Massage & Bodywork

November/December 2013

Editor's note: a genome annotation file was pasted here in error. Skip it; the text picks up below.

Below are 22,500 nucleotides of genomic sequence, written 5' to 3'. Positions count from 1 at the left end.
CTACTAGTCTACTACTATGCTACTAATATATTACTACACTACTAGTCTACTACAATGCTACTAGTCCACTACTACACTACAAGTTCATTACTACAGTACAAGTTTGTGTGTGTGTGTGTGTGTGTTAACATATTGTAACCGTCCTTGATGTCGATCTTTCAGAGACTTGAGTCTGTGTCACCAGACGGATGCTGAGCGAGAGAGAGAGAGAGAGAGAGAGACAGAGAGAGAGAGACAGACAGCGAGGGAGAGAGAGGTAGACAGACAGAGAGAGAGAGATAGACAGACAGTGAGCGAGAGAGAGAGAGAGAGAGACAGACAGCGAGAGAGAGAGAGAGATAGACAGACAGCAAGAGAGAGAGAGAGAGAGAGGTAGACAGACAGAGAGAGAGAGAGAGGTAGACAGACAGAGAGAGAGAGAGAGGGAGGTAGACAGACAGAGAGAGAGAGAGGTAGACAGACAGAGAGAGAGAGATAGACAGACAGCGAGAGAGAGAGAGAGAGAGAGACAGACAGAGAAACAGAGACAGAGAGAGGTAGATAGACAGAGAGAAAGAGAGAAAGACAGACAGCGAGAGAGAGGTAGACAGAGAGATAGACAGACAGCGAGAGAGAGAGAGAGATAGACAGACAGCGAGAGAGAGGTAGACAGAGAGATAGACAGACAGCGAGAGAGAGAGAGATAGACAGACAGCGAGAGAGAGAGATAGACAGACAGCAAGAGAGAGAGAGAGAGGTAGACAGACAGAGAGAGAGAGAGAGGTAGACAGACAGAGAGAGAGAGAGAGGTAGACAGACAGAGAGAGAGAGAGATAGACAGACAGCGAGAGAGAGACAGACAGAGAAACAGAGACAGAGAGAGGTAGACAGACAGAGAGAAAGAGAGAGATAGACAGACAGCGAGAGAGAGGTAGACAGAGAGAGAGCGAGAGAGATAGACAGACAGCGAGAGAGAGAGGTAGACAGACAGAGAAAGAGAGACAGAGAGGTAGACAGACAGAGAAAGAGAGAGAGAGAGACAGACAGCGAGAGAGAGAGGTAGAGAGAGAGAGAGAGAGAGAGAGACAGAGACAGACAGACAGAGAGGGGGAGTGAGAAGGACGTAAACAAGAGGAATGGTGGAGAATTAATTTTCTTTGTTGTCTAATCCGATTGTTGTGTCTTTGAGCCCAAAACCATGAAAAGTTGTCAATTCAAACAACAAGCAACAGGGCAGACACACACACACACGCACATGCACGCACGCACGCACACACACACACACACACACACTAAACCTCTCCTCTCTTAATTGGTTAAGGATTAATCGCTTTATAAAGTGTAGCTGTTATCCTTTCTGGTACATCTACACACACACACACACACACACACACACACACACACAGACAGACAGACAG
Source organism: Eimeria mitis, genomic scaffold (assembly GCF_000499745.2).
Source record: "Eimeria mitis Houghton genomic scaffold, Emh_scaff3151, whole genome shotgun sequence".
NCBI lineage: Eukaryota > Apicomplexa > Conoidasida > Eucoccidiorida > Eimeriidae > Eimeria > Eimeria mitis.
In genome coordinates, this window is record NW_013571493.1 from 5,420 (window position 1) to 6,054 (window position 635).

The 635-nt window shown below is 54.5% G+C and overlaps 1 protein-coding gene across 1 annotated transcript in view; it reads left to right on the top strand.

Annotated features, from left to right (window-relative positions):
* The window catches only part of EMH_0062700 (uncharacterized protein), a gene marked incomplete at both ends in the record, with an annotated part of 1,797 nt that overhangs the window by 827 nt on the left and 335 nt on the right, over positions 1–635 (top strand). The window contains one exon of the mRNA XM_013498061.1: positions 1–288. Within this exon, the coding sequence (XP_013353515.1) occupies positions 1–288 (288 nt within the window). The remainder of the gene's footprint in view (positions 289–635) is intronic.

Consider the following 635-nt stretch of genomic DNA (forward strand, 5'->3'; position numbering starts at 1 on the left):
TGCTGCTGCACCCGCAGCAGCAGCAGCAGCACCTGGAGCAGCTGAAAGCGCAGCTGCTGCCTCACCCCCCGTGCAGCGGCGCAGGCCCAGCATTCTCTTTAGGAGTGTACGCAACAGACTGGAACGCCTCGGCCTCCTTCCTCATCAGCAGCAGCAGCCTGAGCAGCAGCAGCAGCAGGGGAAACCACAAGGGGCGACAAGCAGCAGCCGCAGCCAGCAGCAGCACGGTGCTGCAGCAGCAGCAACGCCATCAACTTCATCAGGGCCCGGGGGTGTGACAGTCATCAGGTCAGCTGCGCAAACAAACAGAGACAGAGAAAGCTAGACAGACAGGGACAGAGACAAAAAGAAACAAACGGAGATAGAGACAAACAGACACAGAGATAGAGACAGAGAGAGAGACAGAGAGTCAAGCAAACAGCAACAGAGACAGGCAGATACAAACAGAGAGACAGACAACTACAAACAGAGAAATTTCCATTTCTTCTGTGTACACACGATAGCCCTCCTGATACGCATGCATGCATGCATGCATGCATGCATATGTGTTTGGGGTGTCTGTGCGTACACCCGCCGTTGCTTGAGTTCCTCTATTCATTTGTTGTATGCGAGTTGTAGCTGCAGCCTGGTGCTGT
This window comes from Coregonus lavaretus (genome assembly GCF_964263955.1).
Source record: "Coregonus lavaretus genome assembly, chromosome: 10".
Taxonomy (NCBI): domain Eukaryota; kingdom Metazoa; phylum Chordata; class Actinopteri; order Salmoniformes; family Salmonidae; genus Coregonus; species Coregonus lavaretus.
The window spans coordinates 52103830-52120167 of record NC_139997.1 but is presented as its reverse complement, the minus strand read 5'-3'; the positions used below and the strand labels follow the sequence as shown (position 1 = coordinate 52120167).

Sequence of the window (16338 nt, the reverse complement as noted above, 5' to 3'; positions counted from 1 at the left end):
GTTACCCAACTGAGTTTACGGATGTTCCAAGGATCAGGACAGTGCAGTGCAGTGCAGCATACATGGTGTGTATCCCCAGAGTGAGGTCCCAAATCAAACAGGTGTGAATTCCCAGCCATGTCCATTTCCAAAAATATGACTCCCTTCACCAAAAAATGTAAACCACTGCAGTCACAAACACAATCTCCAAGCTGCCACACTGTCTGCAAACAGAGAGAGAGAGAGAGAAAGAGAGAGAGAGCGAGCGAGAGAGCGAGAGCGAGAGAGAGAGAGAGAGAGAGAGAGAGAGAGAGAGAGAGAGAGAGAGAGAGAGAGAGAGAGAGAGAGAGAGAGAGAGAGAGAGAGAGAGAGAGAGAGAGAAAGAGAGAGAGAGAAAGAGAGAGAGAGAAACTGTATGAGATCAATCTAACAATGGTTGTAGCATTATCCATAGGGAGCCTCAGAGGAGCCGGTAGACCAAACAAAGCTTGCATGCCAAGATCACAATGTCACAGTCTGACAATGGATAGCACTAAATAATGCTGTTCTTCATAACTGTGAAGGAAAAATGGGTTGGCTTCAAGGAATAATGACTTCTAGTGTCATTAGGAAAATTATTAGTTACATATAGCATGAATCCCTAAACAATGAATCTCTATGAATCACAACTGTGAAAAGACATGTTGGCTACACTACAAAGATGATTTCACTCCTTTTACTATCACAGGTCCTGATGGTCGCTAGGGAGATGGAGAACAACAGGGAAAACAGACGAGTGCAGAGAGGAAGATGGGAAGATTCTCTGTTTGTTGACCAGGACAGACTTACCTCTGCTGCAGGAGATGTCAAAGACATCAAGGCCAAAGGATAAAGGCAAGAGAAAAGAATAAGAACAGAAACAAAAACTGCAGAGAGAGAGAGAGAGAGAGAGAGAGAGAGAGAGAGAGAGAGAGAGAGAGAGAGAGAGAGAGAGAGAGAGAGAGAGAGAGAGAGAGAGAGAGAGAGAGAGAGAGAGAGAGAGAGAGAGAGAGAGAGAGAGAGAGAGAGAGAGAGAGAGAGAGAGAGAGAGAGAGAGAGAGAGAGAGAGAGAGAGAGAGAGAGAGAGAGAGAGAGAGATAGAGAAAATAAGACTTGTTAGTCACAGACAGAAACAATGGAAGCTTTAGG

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education CLASSROOM TO CLIENT | PATHOLOGY PERSPECTIVES | BODY AWARENESS | FUNCTIONAL ANATOMY | SOMATIC RESEARCH Temporalis By Christy Cael The temporalis is a broad, fan-shaped muscle that covers the temple. Its fibers originate at the parietal, temporal, and frontal bones, then converge and run deep to the zygomatic arch. The temporalis connects to the mandible at the pointed coronoid process and the slightly anterior portion of the ramus; this attachment gives it leverage to retract the mandible, as well as elevate it. Similar to the gluteus medius muscle of the hip, the fibers of the temporalis run both vertically and horizontally, allowing for variable action on the mandible. Vertical fibers pull the mandible upward toward the maxilla, a movement typically limited by approximation of the teeth. Horizontal fibers—running from the parietal bone (posterior) to the coronoid process of the mandible (anterior)—pull the mandible back toward the cranium, thus retracting the mandible. The temporalis works with the pterygoid and masseter muscles during chewing. Together, they create the movements necessary for manipulating food. The complexity (and, often, asymmetry) of motions required for chewing is made possible by specific architecture in the temporomandibular joint (TMJ). This synovial joint is a modified hinge that contains an articular disc, and the flexible disc allows additional side-to-side motions (lateral flexion) and multidirectional mobility for asymmetrical motions typical during chewing. A variety of issues may lead to dysfunction in the TMJ. Structural issues such as malocclusion (misalignment between upper and lower teeth) and osteoarthritis are not uncommon, but the most common cause of TMJ pain is myofascial dysfunction in the muscles involved in chewing— temporalis, masseter, and pterygoid muscles. TEMPORALIS Attachments • Origin: Temporal fossa • nsertion: Coronoid process and anterior border I of the ramus of the mandible Actions • Elevates the mandible • Retracts the mandible Innervation • Trigeminal nerve www.abmp.com. See what benefits await you. 51

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